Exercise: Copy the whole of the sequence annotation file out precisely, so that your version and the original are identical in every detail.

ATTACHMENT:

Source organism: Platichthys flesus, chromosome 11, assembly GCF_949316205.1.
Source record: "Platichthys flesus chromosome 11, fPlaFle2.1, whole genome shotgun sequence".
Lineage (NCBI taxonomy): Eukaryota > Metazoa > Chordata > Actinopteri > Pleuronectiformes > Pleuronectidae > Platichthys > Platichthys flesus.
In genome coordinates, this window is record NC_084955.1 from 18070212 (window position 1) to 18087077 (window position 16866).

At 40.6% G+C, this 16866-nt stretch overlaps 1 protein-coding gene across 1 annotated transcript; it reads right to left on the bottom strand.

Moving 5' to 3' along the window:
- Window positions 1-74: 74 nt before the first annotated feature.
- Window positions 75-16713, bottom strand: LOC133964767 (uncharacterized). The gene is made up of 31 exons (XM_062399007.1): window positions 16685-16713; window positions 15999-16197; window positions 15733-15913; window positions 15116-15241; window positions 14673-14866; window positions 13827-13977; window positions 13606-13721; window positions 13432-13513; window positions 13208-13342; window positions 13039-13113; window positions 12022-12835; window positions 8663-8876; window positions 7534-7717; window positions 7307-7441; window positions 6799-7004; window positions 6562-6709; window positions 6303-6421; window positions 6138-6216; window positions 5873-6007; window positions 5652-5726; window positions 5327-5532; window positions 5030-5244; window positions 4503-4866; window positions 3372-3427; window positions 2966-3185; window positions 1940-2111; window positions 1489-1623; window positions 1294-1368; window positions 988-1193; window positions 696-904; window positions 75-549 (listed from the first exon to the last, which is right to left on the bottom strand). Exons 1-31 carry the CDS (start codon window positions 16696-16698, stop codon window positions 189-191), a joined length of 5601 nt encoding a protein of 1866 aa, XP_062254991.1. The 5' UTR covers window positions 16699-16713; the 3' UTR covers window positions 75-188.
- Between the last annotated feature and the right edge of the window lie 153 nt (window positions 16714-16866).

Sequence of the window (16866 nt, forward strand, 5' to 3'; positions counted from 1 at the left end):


Source organism: Platichthys flesus, chromosome 11, assembly GCF_949316205.1.
Source record: "Platichthys flesus chromosome 11, fPlaFle2.1, whole genome shotgun sequence".
Lineage (NCBI taxonomy): Eukaryota > Metazoa > Chordata > Actinopteri > Pleuronectiformes > Pleuronectidae > Platichthys > Platichthys flesus.
In genome coordinates, this window is record NC_084955.1 from 18070212 (window position 1) to 18087077 (window position 16866).

At 40.6% G+C, this 16866-nt stretch overlaps 1 protein-coding gene across 1 annotated transcript; it reads right to left on the bottom strand.

Moving 5' to 3' along the window:
- Window positions 1-74: 74 nt before the first annotated feature.
- Window positions 75-16713, bottom strand: LOC133964767 (uncharacterized). The gene is made up of 31 exons (XM_062399007.1): window positions 16685-16713; window positions 15999-16197; window positions 15733-15913; window positions 15116-15241; window positions 14673-14866; window positions 13827-13977; window positions 13606-13721; window positions 13432-13513; window positions 13208-13342; window positions 13039-13113; window positions 12022-12835; window positions 8663-8876; window positions 7534-7717; window positions 7307-7441; window positions 6799-7004; window positions 6562-6709; window positions 6303-6421; window positions 6138-6216; window positions 5873-6007; window positions 5652-5726; window positions 5327-5532; window positions 5030-5244; window positions 4503-4866; window positions 3372-3427; window positions 2966-3185; window positions 1940-2111; window positions 1489-1623; window positions 1294-1368; window positions 988-1193; window positions 696-904; window positions 75-549 (listed from the first exon to the last, which is right to left on the bottom strand). Exons 1-31 carry the CDS (start codon window positions 16696-16698, stop codon window positions 189-191), a joined length of 5601 nt encoding a protein of 1866 aa, XP_062254991.1. The 5' UTR covers window positions 16699-16713; the 3' UTR covers window positions 75-188.
- Between the last annotated feature and the right edge of the window lie 153 nt (window positions 16714-16866).

Sequence of the window (16866 nt, forward strand, 5' to 3'; positions counted from 1 at the left end):